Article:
domingo, 25 de agosto de 2013

Nodding Syndrome - Vol. 19 No. 9 - September 2013 - Emerging Infectious Disease journal - CDC

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Nodding Syndrome - Vol. 19 No. 9 - September 2013 - Emerging Infectious Disease journal - CDC

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Volume 19, Number 9–September 2013

Volume 19, Number 9—September 2013


Nodding Syndrome

Scott F. DowellComments to Author , James J. Sejvar, Lul Riek, Katelijn A.H. Vandemaele, Margaret Lamunu, Annette C. Kuesel, Erich Schmutzhard, William Matuja, Sudhir Bunga, Jennifer Foltz, Thomas B. Nutman, Andrea S. Winkler, and Anthony K. Mbonye
Author affiliations: Centers for Disease Control and Prevention, Atlanta, Georgia, USA (S.F. Dowell, J.J. Sejvar, S. Bunga, J. Foltz); Ministry of Health, Juba, South Sudan (L. Riek); World Health Organization, Geneva, Switzerland (K.A.H. Vandemaele, M. Lamunu, A.C. Kuesel); University of Innsbruck, Innsbruck, Austria (E. Schmutzhard); Muhimbili University, Dar es Salaam, Tanzania (W. Matuja); National Institutes of Health, Bethesda, Maryland, USA (T.B. Nutman); Technical University of Munich, Munich, Germany (A.S. Winkler); Ministry of Health, Kampala, Uganda (A.K. Mbonye); Makerere University, Kampala (A.K. Mbonye)
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An epidemic illness characterized by head nodding associated with onchocerciasis has been described in eastern Africa since the early 1960s; we summarize published reports and recent studies. Onset of nodding occurs in previously healthy 5–15-year-old children and is often triggered by eating or cold temperatures and accompanied by cognitive impairment. Its incidence has increased in Uganda and South Sudan over the past 10 years. Four case–control studies identified modest and inconsistent associations. There were nonspecific lesions seen by magnetic resonance imaging, no cerebrospinal fluid inflammation, and markedly abnormal electroencephalography results. Nodding episodes are atonic seizures. Testing has failed to demonstrate associations with trypanosomiasis, cysticercosis, loiasis, lymphatic filariasis, cerebral malaria, measles, prion disease, or novel pathogens; or deficiencies of folate, cobalamin, pyridoxine, retinol, or zinc; or toxicity from mercury, copper, or homocysteine. There is a consistent enigmatic association with onchocerciasis detected by skin snip or serologic analysis. Nodding syndrome is an unexplained epidemic epilepsy.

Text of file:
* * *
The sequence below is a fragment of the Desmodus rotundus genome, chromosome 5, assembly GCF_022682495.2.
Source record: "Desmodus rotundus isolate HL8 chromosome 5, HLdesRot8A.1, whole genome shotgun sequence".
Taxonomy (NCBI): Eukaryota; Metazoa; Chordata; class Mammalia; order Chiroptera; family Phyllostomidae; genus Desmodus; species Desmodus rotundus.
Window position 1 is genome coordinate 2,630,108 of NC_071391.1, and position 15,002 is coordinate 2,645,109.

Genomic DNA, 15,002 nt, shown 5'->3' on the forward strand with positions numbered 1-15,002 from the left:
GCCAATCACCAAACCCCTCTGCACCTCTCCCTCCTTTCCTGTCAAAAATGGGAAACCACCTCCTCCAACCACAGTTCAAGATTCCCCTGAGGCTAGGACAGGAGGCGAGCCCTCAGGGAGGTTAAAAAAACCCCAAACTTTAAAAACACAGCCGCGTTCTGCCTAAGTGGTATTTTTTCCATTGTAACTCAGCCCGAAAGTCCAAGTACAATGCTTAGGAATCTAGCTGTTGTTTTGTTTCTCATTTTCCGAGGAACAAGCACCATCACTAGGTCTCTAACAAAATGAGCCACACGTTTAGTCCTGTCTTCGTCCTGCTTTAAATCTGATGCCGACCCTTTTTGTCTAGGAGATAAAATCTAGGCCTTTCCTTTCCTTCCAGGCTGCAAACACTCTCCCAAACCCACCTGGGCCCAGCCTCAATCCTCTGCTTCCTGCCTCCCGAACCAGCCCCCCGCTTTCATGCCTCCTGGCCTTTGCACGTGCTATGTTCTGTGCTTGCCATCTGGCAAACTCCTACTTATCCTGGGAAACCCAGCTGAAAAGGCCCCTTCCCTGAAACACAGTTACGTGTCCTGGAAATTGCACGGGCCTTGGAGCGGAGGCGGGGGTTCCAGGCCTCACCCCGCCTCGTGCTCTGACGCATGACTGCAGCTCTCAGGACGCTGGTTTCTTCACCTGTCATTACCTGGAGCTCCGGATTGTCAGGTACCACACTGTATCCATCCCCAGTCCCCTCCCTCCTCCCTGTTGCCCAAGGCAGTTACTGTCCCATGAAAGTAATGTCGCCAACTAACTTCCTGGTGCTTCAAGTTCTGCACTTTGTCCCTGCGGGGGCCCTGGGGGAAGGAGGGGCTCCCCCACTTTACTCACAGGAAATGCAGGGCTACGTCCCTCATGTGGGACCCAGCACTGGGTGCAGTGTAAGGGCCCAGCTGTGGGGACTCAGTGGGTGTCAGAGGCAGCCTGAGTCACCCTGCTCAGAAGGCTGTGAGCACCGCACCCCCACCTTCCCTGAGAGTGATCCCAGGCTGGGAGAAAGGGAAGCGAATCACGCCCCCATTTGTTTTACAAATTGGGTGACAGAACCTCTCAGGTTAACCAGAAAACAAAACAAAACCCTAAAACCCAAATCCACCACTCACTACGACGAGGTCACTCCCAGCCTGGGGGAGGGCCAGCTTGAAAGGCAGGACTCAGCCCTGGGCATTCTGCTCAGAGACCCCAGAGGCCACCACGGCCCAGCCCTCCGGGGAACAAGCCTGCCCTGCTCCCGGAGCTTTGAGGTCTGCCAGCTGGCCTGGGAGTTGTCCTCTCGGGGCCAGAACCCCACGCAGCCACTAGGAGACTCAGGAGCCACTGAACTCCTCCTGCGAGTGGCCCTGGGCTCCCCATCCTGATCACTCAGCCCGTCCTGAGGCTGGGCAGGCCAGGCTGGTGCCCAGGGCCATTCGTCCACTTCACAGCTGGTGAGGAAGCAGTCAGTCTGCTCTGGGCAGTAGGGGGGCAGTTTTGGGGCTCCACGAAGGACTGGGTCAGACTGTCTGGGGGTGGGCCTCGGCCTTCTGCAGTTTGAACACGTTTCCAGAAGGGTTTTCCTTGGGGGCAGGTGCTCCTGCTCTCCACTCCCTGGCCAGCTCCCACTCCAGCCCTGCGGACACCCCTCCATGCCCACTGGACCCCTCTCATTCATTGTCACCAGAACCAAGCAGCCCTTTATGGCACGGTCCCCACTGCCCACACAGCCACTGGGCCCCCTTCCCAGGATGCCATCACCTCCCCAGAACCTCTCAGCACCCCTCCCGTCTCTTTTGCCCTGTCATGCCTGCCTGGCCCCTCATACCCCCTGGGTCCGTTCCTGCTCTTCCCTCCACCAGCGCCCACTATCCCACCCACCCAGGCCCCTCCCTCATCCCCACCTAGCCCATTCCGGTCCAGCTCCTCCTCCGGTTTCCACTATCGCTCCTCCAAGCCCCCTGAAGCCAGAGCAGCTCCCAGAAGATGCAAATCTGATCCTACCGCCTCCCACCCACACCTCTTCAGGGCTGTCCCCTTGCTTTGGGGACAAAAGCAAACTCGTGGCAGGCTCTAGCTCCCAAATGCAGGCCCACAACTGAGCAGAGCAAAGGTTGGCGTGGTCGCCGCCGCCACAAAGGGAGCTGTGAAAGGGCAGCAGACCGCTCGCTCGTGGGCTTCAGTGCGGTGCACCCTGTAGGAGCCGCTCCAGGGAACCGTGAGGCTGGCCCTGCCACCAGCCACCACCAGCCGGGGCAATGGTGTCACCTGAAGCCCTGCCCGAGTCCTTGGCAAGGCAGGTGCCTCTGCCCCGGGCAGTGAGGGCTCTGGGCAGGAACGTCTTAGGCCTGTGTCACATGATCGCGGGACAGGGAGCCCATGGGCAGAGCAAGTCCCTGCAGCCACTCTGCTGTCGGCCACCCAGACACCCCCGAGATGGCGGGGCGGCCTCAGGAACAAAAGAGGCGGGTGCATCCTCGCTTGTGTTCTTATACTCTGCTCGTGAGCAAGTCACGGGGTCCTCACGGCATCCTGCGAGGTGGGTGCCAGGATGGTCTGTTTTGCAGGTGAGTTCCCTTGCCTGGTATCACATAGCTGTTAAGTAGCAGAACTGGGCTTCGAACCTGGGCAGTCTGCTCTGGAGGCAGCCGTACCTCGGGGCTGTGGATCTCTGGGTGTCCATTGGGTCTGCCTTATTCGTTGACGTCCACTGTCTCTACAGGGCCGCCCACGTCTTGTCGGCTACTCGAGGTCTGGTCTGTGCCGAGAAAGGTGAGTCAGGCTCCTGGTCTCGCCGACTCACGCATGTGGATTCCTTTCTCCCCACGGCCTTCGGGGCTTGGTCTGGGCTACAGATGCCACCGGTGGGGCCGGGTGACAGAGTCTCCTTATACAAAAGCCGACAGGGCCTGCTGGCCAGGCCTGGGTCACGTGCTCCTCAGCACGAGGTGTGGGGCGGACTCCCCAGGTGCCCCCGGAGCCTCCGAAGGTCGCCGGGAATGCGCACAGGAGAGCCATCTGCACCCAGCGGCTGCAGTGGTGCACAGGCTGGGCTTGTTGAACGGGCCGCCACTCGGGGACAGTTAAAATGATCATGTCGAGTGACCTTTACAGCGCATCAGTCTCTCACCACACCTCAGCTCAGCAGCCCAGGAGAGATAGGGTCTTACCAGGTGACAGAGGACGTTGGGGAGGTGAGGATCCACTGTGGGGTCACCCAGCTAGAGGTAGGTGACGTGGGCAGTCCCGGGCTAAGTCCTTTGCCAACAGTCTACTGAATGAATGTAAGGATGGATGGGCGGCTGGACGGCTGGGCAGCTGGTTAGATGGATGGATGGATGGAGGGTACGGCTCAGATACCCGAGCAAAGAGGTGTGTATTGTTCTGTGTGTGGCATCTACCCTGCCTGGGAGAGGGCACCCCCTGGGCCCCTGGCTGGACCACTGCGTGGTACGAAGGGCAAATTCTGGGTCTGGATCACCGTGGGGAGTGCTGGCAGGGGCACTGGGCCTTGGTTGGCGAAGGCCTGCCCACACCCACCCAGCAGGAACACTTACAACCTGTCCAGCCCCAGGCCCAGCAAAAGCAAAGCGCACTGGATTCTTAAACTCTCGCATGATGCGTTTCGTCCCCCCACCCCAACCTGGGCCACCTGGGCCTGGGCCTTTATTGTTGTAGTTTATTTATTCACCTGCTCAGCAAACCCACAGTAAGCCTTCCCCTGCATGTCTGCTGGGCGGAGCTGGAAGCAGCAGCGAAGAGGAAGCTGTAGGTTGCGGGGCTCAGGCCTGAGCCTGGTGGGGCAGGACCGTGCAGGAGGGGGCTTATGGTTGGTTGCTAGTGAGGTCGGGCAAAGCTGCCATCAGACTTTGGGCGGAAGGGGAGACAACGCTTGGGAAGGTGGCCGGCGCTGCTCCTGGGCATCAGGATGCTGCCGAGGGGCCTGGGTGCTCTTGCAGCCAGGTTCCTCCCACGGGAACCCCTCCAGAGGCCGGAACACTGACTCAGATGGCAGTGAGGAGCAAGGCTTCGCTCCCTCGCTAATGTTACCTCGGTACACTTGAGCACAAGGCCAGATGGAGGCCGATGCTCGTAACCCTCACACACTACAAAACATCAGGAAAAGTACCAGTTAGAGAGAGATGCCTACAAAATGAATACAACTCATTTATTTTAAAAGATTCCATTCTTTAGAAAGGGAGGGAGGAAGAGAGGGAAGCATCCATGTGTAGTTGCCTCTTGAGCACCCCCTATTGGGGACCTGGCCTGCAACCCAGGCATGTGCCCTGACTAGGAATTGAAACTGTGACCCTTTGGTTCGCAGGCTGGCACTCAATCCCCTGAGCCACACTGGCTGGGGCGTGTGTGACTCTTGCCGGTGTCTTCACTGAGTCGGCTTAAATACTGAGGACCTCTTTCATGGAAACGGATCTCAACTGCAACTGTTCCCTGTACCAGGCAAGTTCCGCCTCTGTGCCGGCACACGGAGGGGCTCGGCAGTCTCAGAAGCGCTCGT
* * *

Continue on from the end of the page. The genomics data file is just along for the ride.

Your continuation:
Nodding syndrome as a distinctive entity was reported from southern Sudan in the 1990s and investigated by local authorities and the World Health Organization (WHO) during 2001–2002 (1,2). In retrospect, children with head nodding, or rhythmic dorsoventral movements of the head (3), as 1 characteristic feature of epilepsy syndromes, had been observed in Tanzania, Liberia, and western Uganda as far back as the 1960s but were not studied separately or described as a distinctive clinical group (35). The term nodding disease was first applied in southern Sudan in the 1990s to describe the occurrence of repetitive head nodding, characteristically occurring among children while eating, and variably associated with other seizure activity, neurologic and cognitive impairment, delayed puberty, and growth retardation.
Thousands of cases have been reported from southern Tanzania, northern Uganda, and South Sudan, although much smaller numbers have been documented and investigated in any detail (613). The effect of the disease on families and communities can be devastating because previously healthy young children drop out of school, lose the ability to eat, and require constant oversight because they might fall into a cooking fire or wander off and drown. Local authorities and national governments requested assistance from WHO, the US Centers for Disease Control and Prevention (CDC), and other agencies.

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